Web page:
Leo Horoscope
Leo Horoscope (Jul 23 – Aug 22)

It’s nearly impossible for you to concentrate on the present moment with the Moon in your 11th House of Long-Term Goals plus five planets traveling through your 9th House of Adventure. Although you are looking forward with great anticipation, you must demonstrate your reliability today by putting in extra effort, because important events are unfolding at work. If you handle the immediate situation with integrity, the future will take care of itself.

 

Virgo Horoscope
Virgo Horoscope (Aug 23 – Sep 22)

You might have mixed feelings about a new project at work as the Moon moves through your 10th House of Career. Others are pushing you to make a decision today, yet you’re probably unwilling to make a commitment just yet — you may learn new facts that could motivate you to change your mind, or something better could come along. However, you can reduce the uncertainty and increase the stability in your life by choosing now.

 

 

Libra Horoscope
Libra Horoscope (Sep 23 – Oct 22)

You may be thinking about pursuing a new course of study that isn’t related to your career. Even if you have many choices before you, it’s logistically impossible to follow more than one path. Thankfully, the Moon’s harmonious trine to Saturn in your sign today can give you the clarity you need in order to make the smartest decision. After considering all your options, trust your intuition, pick your direction and get going.

 

 

Scorpio Horoscope
Scorpio Horoscope (Oct 23 – Nov 21)

You are tempted to talk about your feelings today, even if you’ve been holding them back for a reason. You don’t intend to hurt anyone, but your direct approach might sound insensitive. It’s not what you say that can stir up ill will; it’s how you say it. Think twice before you blurt out the truth. You can still express yourself honestly while also treating others with kindness and respect.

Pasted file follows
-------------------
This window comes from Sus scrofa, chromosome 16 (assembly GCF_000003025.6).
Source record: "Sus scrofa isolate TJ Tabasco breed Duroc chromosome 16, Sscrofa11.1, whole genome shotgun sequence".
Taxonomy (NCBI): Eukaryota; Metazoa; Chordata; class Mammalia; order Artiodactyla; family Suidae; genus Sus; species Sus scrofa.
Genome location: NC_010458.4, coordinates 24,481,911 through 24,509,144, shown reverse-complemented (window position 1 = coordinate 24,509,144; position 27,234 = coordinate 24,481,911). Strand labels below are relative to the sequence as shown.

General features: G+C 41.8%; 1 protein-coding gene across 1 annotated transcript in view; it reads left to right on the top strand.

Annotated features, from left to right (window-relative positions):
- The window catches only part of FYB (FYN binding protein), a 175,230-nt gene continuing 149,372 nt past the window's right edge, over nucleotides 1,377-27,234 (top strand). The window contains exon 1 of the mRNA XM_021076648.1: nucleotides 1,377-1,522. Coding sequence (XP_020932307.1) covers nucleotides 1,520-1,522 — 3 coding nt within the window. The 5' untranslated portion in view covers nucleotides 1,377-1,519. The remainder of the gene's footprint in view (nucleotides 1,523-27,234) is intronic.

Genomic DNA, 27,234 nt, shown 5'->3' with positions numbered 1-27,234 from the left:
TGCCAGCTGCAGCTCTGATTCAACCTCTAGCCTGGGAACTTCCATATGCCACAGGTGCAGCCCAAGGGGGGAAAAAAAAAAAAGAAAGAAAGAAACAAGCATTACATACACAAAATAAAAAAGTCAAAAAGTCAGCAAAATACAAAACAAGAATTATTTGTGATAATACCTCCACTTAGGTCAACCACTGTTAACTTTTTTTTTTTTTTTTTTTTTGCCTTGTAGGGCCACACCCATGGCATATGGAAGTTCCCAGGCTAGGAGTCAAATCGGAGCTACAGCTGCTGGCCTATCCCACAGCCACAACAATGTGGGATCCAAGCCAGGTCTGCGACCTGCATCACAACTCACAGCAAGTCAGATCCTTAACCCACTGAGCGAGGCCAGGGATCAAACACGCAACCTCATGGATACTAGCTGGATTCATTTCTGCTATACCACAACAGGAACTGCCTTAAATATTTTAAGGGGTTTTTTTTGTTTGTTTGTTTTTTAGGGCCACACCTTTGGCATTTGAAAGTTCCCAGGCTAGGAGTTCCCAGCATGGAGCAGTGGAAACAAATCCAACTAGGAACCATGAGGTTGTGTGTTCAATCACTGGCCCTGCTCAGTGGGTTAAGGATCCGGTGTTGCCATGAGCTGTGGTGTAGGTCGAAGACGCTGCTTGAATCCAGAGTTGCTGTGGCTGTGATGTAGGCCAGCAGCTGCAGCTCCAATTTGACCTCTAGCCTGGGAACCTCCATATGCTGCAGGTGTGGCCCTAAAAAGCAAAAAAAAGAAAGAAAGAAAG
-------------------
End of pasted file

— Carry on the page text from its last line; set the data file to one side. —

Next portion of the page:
Sagittarius Horoscope
Sagittarius Horoscope (Nov 22 – Dec 21)

You may be more curious than usual today as you seek other people’s opinions to help you clarify your own. It takes extra effort on your part now to pin someone down who continues to evade responding to your questions. Unfortunately, the more you push for resolution, the less likely you will get it. Step back and allow others to have some elbow room. You’ll become more confident of your perspective by looking within, rather than listening to anyone else.

 

 

Capricorn Horoscope
Capricorn Horoscope (Dec 22 – Jan 19)

As a general rule, information isn’t something you collect unless you have a way to make use of it as you work toward your goals. You may be learning a lot at work now with the clever Gemini Moon moving through your 6th House of Employment, but you are hard-pressed to apply your new knowledge. Nevertheless, the tools you’re gathering can help you to express yourself in ways you haven’t yet imagined.

 

 

Aquarius Horoscope
Aquarius Horoscope (Jan 20 – Feb 18)

Although you may have plenty to do at work, you could get antsy enough that you want to begin your weekend a couple of days too soon. You are able to come up with sufficient reasons to justify your restlessness, but all the talk in the world won’t make your busy schedule any less demanding. Fortunately, managing your calendar becomes easier once you decide to have fun with it, instead of worrying about fitting everything in.

 

 

Pisces Horoscope
Pisces Horoscope (Feb 19 – Mar 20)